Peter Robinson: Alright, you cheated on the question a little bit but I take the point. David Kennedy?
David Kennedy: Well I'd actually choose the '50s but I'd take the '60s, given your choices, I'd take the '60s because it is the time...
Peter Robinson: Nobler decade, why?
David Kennedy: It is the time of the greatest achievements in the post World War II era in this society.
Peter Robinson: Social achievements?
David Kennedy: Civil rights success and so on.
Peter Robinson: I see. Well we have the groundwork for a little bit of a disagreement here. David, David Frum. Let me try to state what I take to be the central thesis of your book. Although a revolution of sorts in terms of style and intellectual notions took place in the 1960s, it was in the 1970s that it actually spread out and became embedded in American culture itself. Is that an accurate statement?
David Frum: I think that is accurate. You know, one of the things that I believe is in a democratic society you have to write democratic history. And with any social change, it is always interesting to find the point at which it originated. You can go to Greenwich Village in the 1910s. You can go to England in the 1890s. You can find the point of departure. But the most interesting question, for me at least, is the moment at which things become truly universal.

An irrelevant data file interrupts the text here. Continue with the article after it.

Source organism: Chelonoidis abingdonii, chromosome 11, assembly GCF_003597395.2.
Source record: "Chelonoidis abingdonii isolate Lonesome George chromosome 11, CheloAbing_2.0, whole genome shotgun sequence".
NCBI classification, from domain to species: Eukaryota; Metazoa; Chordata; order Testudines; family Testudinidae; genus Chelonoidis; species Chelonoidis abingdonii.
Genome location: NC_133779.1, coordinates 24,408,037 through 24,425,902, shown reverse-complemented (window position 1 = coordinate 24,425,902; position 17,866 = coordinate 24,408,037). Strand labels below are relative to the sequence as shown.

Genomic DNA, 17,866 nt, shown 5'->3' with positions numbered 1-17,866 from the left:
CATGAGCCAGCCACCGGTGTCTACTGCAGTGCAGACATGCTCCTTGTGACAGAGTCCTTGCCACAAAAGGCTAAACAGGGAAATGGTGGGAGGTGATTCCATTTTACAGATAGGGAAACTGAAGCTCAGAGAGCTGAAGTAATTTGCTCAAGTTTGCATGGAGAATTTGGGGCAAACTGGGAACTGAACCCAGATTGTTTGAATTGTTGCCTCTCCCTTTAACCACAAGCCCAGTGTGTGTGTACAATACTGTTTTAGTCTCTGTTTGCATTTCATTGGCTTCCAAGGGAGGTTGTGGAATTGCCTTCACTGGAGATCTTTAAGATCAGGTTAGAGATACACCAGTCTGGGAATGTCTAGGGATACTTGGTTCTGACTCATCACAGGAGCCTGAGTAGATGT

Now there is one other difference between the '60s and the '70s that needs to be stressed. It is not, the story of the '70s is not just a story of things starting in the '60s and coming to full fruition in the '70s. In many ways the '70s can only happen precisely because the political imperatives of the '60s have been lost.